“I didn’t know she took umbrage to that until I received her letter on March 13,” said O’Donnell, a former social worker and politician who ran as the Democratic candidate for District 18 of the Pennsylvania House of Representatives in 2008. “I was hurt first, then angry. I have never been accused of being anti-Semitic. I didn’t know how to respond to that letter.”

O’Donnell acknowledged that his reaction to being publicly criticized by the ministerium at the school board meeting was “strong, unkind and inappropriate. That response was generated out of anger.”

But sometime after that meeting, O’Donnell reflected on his comments to Symons and concluded that “it really didn’t matter what my intention was, but how it was perceived — and it was perceived as a slight. I knew I had to man up and apologize. I made a mistake, and it was compounded at the [school board] meeting.”

O’Donnell was finally able to connect with Symons on Monday.

“He was contrite,” Symons said. “He apologized and said he would take other steps to publicly apologize.”

His apology, she said, “starts to sew up the tear in our community but does not go back to where our community had been.”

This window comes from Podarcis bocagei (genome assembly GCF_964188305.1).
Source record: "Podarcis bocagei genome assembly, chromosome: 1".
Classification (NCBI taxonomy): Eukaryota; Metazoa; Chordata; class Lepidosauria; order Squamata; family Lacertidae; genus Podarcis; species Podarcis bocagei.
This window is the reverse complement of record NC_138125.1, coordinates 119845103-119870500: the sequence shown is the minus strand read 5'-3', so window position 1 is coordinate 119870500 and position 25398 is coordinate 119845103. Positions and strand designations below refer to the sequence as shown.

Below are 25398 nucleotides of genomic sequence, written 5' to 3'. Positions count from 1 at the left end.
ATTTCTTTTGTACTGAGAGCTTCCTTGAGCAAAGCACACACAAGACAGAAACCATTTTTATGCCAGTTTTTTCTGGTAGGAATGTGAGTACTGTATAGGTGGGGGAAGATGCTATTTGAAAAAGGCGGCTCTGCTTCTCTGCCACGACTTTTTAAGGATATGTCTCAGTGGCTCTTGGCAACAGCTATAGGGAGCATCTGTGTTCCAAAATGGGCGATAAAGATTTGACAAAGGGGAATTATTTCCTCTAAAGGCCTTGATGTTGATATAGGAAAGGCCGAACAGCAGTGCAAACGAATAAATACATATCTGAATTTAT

Although O’Donnell is working on making amends for his actions, the incident has nonetheless prompted one community member, calling himself “John Doe,” to send the following message to Symons via email last Saturday:

“If what I read in the paper is correct…Rabbi Babs is a malignant force for discord in the community. What an overly sensitive POS she seems to be…I must say that, since reading the story of her misplaced outrage (and that of the so-called ‘ministerium’), my whole outlook on people like her has changed. I am certainly not a Holocaust denier, but I can see more clearly the reasons people perpetrated it. Having recently seen ‘Fiddler on the Roof,’ I can understand much better the Russian desire to be rid of the troublemakers.”

It is “sad,” Symons said, that “once words go out they cannot be taken back and one of the effects is to inspire emails like the one I received on Saturday.”

On the other hand, Symons praised the backing she has received from the ministerium, which she described as “not only comforting, but reflective of the relationships we built,” and from many community members who left supportive comments on Facebook.

“We commend the Monroeville Interfaith Ministerium for speaking out against anti-Semitism and supporting Rabbi Symons, president of the ministerium,” said the CRC statement. “We are appreciative of Rev. Dr. David Morse, a member of the ministerium, who stated to the board of school directors: ‘An insult to any one of our religions is an insult to all of our religious faiths.’”

O’Donnell acknowledged to the Chronicle that “words have consequences,” and said that he sent a letter of apology to the school board which he hopes will be read publicly.

“This is not who I am,” O’Donnell said. “I created a mess and I have to clean it up.” PJC

Toby Tabachnick can be reached at ttabachnick@pittsburghjewishchronicle.org.